Return of the dynamic duo

Physics professor and kinesiology professor team up again for the second-ever distance running class

More stories from Meghan Hosely



On saturday mornings, students and community members gather in Haas Fine Arts Center before hitting the trails around Eau Claire. The routes typically take students along parts of the Chippewa River State Trail.

Editor’s note: Hosely is the media relations intern for the Blugold Mile.

Sometimes ideas are born in dreams, sometimes they’re born at a desk and sometimes they’re born in a parking lot after swim practice.

UW-Eau Claire professors Matt Evans and Tracy Yengo were chatting after a swim practice in the summer of 2014 when they came up with the idea of starting a distance running class for the following spring semester – one that was modeled after a class at the University of Minnesota.

“I just stumbled upon seemingly the only other person at the university who said, ‘Yes! I want to do a distance running class!’” Evans said.

As the pair talked, Evans said everything fell into place. As a professor in the physics department, Evans said he would have needed a professor from the department of kinesiology because of the nature of the course. Since the course is centered on physical activity, that’s why Evans needed someone like Yengo to help.

Not that it was a hard sell for either professors to sign on. Both Yengo and Evans are no strangers to the sport of running, as they have both been running since their teenage years.

Yengo grew up on the Jersey shore and lived near a boardwalk, which she said she loved to run on. It wasn’t until college when Yengo got into long distance running. During her college years, she said, she was more involved in running 5k’s and 10k’s.

“It’s every part of my being, literally since I was thirteen,” she said. “I would buy every copy of Runner’s World Magazine to read as much as I could about running, and I couldn’t wait to buy a new pair of running shoes.”

Evans got his start in the sport in middle school as well when he started running track in the seventh grade. While he liked it, Evans was quick to admit he was “horrible” at the sport that eventually grew on him.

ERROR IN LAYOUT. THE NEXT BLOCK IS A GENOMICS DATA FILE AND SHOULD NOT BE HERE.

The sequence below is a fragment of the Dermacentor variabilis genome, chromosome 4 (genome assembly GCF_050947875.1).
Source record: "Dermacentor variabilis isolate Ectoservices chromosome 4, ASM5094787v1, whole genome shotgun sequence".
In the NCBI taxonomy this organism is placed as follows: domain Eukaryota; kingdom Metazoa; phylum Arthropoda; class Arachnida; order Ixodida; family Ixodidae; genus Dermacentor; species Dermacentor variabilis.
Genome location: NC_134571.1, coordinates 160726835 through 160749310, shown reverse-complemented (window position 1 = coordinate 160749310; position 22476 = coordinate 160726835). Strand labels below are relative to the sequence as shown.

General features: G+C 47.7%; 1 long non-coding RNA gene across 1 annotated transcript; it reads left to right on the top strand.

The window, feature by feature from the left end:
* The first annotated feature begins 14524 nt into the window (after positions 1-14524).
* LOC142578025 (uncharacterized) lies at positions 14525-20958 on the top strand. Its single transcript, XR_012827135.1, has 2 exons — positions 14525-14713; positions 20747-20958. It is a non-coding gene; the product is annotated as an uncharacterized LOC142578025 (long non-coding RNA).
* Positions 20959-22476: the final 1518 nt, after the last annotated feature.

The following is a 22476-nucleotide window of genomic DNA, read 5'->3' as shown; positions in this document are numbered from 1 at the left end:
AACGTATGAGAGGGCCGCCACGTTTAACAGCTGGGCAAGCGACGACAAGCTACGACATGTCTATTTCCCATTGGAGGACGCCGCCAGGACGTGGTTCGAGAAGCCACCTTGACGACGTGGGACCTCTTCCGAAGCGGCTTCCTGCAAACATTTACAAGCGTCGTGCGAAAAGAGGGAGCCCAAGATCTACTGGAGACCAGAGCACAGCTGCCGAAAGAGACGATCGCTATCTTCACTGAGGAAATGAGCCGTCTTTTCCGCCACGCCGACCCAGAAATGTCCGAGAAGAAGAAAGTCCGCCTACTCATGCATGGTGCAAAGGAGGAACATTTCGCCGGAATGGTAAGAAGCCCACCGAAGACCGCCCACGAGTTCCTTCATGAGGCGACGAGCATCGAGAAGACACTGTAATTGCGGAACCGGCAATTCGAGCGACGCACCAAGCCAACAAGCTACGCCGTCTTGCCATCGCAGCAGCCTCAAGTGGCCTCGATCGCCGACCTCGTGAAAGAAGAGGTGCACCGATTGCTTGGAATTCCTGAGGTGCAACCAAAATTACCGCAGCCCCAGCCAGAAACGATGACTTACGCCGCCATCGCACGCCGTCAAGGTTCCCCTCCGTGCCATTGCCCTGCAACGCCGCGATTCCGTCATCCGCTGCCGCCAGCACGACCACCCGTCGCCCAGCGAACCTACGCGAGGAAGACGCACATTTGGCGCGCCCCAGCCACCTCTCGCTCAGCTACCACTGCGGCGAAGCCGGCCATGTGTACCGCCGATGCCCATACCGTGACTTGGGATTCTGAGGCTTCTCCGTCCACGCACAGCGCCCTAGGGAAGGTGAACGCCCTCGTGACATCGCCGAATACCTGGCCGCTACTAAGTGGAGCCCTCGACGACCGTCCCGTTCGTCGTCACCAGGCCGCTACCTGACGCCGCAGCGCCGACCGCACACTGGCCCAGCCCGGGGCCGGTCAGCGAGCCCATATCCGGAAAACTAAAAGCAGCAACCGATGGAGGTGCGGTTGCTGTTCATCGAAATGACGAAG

He ran all throughout his high school years, but instead of running in college like his counterpart, Evans decided to explore recreational running and marathons.

The running background for both professors is what fueled their desire to bring a distance running class to Eau Claire. Evans said while he and Yengo wanted the same outcome from the class, their reasons for starting the class were different, but complementary.

Ultimately, Evans hoped to create a class that wasn’t centered on times and competition, but long-term goal setting. He wanted to create a culture in the class that balanced both fun and camaraderie.

Yengo, he said, is “highly concerned” about student’s long-term welfare and she wanted to create an “influential” class that benefits the student body of Eau Claire.

“Since Tracy and I had so much enthusiasm,” Evans said, “it was a perfect match to bring both of our very different talents together.”

The enthusiasm seemingly paid off, as the second year of the Distance Running Class is underway now. Yengo said she and Evans took last year’s participant advice and switched the class from one credit to two.

A new aspect of the class this year is a lecture portion offered during the week. This not only allows for more relationship building but gives the runners more time on Saturday to complete their weekly long runs for training.

The result, she said, was an increase in enrollment, along with runners returning from last year.

“I would speculate … it was that rewarding and fulfilling feeling,” Yengo said of the returning students. “It’s worth their time.”

It was rewarding for the runners to complete a half or full marathon last May, Evans said, and the Blugold Mile helped a lot of runners by giving them the final push they needed to complete the race.

“(People’s personal records) went out the window with the really hot weather last year,” Evans said. “Because of the energy coming from campus, they had a lasting memory that was positive and that’s huge.”